2017 Press Releases
Historic records inform perspectives on woodland uses
Cultural records and perceptions of a landscape dating back 300 years could shape conservation efforts in woodland areas, according to research by scientists at the University of York and UCC.
Dr Suzi Richer, University of York, and Dr Benjamin Gearey, UCC, hope the work will give a cultural narrative to environmental data, but also new insight into the ways in which woodland management systems can be adapted to increase a sense of ownership amongst local communities.
Historical evidence provided the team perspectives on how documented woodland uses can be coloured by a cultural perception of them as either ‘wild’ places, working environments or spaces of leisure.
By analysing pollen grains preserved in a waterlogged area of Shrawley Woods, the researchers were able to provide environmental data dating back to the 11th century. This was then compared with oral history records from the 18th century, which revealed the differences that occur in how the same type of tree is referenced between environmental and cultural records over time. The data show that the names given to the trees related more closely to how it was used by woodland dwellers and not by its species name, something that becomes more common from the industrial revolution onwards.
The team found the scientific data indicated both oak and lime trees, but the historical information refers primarily to the products of the woods, such as ‘poles’ used for hop growing, and do not reference the species name at all. It is only when the local oral history evidence is included that historical and scientific data can be linked together and the evolution of wooded areas fully understood.
Dr Ben Gearey from the Department of Archaeology, UCC, said: “We often think of environmental data as giving us information on the adverse effects that human activity can have on the environment, but our research shows that it can also demonstrate how cultural perceptions of a landscape or species can shape conservation efforts.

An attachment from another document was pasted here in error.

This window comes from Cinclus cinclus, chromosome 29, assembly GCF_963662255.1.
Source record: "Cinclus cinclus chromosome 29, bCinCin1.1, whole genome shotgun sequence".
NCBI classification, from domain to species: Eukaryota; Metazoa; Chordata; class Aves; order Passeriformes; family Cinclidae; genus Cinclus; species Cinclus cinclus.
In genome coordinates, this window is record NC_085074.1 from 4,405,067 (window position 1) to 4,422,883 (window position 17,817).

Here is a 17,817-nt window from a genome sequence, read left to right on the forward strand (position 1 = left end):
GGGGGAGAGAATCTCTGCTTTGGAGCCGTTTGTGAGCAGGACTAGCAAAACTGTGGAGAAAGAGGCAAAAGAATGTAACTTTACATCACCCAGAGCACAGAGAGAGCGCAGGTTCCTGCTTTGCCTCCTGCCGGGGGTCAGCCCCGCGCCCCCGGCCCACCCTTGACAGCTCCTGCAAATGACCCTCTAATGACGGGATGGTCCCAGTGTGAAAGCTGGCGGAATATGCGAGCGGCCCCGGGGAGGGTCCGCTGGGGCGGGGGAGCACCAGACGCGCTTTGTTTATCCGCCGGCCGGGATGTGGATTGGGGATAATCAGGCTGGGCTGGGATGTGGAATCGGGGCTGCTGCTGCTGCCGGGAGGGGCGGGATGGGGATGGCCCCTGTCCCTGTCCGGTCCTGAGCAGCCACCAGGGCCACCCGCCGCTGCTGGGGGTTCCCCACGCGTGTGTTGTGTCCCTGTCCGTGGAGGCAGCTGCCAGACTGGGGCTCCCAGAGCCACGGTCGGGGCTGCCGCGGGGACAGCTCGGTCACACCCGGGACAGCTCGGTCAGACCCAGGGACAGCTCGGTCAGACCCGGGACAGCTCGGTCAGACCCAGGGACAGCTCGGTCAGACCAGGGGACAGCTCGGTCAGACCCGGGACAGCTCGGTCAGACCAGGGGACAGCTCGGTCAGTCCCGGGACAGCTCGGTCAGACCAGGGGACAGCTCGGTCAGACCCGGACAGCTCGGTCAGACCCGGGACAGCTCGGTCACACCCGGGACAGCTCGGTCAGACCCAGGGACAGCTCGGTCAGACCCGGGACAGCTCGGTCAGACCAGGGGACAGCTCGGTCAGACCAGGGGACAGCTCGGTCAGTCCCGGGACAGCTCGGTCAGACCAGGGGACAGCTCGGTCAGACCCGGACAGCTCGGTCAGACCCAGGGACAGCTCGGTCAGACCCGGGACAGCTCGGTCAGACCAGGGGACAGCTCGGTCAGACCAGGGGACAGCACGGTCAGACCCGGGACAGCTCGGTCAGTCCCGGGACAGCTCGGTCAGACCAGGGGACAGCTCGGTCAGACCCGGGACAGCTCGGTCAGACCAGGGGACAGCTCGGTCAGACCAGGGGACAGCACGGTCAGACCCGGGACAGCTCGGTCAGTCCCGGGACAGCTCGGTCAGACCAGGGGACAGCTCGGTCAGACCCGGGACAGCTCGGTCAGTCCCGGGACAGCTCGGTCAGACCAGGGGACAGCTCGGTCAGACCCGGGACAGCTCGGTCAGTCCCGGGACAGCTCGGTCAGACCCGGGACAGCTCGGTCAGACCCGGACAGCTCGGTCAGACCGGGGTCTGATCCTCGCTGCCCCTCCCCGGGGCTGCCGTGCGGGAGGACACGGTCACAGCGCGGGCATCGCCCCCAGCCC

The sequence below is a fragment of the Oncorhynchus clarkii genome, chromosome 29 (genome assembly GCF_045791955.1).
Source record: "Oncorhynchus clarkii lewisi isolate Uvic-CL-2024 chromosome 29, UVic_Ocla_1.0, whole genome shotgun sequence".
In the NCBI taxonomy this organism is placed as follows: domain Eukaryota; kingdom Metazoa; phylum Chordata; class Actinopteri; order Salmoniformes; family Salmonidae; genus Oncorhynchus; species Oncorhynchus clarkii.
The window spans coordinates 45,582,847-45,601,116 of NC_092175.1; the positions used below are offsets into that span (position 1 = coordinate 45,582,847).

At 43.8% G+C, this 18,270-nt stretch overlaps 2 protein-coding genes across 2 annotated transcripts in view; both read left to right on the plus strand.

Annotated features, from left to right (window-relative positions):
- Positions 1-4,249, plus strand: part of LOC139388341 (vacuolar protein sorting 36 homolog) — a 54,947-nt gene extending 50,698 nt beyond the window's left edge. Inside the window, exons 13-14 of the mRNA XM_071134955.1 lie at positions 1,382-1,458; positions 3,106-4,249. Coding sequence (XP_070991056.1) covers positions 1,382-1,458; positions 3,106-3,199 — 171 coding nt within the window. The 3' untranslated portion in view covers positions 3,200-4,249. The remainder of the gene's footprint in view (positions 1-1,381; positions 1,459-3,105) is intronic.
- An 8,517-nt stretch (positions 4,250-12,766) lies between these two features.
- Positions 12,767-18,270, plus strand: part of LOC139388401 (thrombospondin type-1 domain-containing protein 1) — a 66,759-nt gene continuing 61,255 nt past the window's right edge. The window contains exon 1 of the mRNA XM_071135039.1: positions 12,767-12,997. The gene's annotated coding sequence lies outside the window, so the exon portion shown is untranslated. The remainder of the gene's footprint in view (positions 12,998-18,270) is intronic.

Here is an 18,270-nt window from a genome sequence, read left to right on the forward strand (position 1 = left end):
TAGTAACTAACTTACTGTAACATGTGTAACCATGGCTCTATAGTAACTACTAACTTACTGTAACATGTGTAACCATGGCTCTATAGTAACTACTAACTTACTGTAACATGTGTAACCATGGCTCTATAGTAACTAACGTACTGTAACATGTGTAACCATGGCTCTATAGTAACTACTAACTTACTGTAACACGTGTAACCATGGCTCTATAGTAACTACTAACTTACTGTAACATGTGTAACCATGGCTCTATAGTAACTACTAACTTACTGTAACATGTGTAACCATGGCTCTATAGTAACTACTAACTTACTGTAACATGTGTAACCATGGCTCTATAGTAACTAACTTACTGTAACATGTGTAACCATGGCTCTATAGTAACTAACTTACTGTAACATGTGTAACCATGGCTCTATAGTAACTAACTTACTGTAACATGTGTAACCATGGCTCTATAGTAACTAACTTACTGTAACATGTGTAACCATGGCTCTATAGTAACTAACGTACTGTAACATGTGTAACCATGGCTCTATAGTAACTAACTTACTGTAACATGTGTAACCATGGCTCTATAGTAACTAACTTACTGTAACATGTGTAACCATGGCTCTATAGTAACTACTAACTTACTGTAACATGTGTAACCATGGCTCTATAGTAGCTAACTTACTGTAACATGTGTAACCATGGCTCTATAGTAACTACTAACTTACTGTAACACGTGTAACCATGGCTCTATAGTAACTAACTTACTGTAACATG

“We hope that this work demonstrates the importance of combining information from scientific and cultural approaches, and also accounts from the local communities in which these types of studies are undertaken.
“The next stage is to look more closely at the archaeological record and how we can present combined records so that they are meaningful for policy makers and woodland managers.”
Dr Suzi Richer, University of York’s Archaeology and Environment Departments, said: “We find that many books, television programmes, films, and art work, position woodlands as ‘dangerous’ or ‘alien’ places, where cultural norms can be broken, but archaeological and historical evidence shows that these were often working and living spaces with evidence of charcoal burning, brick kilns, and water-powered mills, which bring people and wooded areas much closer together in a working, living harmony.
Records show that from around the 1800s, woodlands become far less ‘personal’ in the way in which they are documented, but the oral history accounts demonstrate that this ‘other way’ of seeing trees persisted and still persists in areas of the West Midlands today. The need to standardise resources was also consistent with the Enlightenment way of seeing the world at that time – one that saw the natural world as ‘civilised’. It is from this point onwards that names, like ‘oak’, are used more commonly.
The research is published in the Environmental Archaeology: Journal of Human Palaeoecology